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Your Brain, Your Computer, and You
Found in: Computer
By Evan M. Peck,Erin Treacy Solovey,Krysta Chauncey,Angelo Sassaroli,Sergio Fantini,Robert J. K. Jacob,Audrey Girouard,Leanne M. Hirshfield
Issue Date:December 2010
pp. 86-89
Passive brain-computer interfaces increase the bandwidth from user to computer in new and uniquely powerful ways.
Sensing cognitive multitasking for a brain-based adaptive user interface
Found in: Proceedings of the 2011 annual conference on Human factors in computing systems (CHI '11)
By Angelo Sassaroli, Audrey Girouard, Douglas Weaver, Erin Treacy Solovey, Francine Lalooses, Krysta Chauncey, Margarita Parasi, Matthias Scheutz, Paul Schermerhorn, Robert J.K. Jacob, Sergio Fantini
Issue Date:May 2011
pp. 383-392
Multitasking has become an integral part of work environments, even though people are not well-equipped cognitively to handle numerous concurrent tasks effectively. Systems that support such multitasking may produce better performance and less frustration....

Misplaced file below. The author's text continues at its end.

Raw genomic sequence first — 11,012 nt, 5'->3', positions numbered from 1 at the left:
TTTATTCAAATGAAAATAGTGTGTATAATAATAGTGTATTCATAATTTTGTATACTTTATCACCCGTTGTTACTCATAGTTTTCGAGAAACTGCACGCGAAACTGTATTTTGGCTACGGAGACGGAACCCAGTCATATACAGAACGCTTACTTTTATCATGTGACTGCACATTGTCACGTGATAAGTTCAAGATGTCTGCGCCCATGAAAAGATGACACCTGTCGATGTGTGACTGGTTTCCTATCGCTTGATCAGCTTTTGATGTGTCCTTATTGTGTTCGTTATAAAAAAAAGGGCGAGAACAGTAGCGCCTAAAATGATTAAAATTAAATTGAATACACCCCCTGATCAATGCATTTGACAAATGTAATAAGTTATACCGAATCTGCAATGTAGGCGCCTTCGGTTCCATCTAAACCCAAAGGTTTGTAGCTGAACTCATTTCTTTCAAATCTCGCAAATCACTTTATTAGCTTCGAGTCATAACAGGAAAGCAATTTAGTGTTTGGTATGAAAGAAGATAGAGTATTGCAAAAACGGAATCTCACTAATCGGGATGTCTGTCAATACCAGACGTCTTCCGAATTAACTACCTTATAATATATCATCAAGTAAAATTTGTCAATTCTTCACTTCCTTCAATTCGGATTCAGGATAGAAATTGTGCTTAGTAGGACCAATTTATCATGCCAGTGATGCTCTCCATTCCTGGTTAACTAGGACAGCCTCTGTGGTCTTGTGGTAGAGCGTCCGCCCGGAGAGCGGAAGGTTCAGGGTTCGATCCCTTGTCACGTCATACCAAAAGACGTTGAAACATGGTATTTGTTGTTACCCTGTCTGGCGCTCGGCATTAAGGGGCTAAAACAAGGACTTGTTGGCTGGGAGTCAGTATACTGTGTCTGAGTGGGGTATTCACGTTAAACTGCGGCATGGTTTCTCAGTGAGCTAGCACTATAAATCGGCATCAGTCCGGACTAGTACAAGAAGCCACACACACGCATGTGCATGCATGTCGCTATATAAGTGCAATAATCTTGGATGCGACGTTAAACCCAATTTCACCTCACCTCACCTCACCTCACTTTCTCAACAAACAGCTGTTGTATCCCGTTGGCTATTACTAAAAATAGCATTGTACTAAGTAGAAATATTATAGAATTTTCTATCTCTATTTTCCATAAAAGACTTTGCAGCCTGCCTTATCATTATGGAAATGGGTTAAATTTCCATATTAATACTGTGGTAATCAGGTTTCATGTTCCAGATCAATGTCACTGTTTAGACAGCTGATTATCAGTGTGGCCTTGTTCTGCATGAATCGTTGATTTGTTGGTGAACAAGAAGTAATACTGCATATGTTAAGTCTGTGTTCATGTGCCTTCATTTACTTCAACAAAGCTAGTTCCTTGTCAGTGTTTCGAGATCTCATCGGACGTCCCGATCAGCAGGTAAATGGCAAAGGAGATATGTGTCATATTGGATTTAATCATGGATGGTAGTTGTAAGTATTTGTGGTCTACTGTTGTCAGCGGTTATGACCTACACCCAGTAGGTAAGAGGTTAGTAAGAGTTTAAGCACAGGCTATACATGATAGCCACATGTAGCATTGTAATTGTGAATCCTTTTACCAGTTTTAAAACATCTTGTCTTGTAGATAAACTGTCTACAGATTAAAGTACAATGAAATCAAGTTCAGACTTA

From brains to bytes
Found in: XRDS: Crossroads, The ACM Magazine for Students
By Audrey Girouard, Doug Weaver, Erin Treacy Solovey, Evan Peck, Francine Lalooses, Krysta Chauncey, Rebecca Gulotta, Robert Jacob
Issue Date:June 2010
pp. 42-47
Brain-computer interfaces have the potential to change the way we use devices, and there are at least four methods for implementation.
Using fNIRS brain sensing in realistic HCI settings: experiments and guidelines
Found in: Proceedings of the 22nd annual ACM symposium on User interface software and technology (UIST '09)
By Angelo Sassaroli, Audrey Girouard, Erin Treacy Solovey, Feng Zheng, Krysta Chauncey, Leanne M. Hirshfield, Robert J.K. Jacob, Sergio Fantini
Issue Date:October 2009
pp. 157-166
Because functional near-infrared spectroscopy (fNIRS) eases many of the restrictions of other brain sensors, it has potential to open up new possibilities for HCI research. From our experience using fNIRS technology for HCI, we identify several considerati...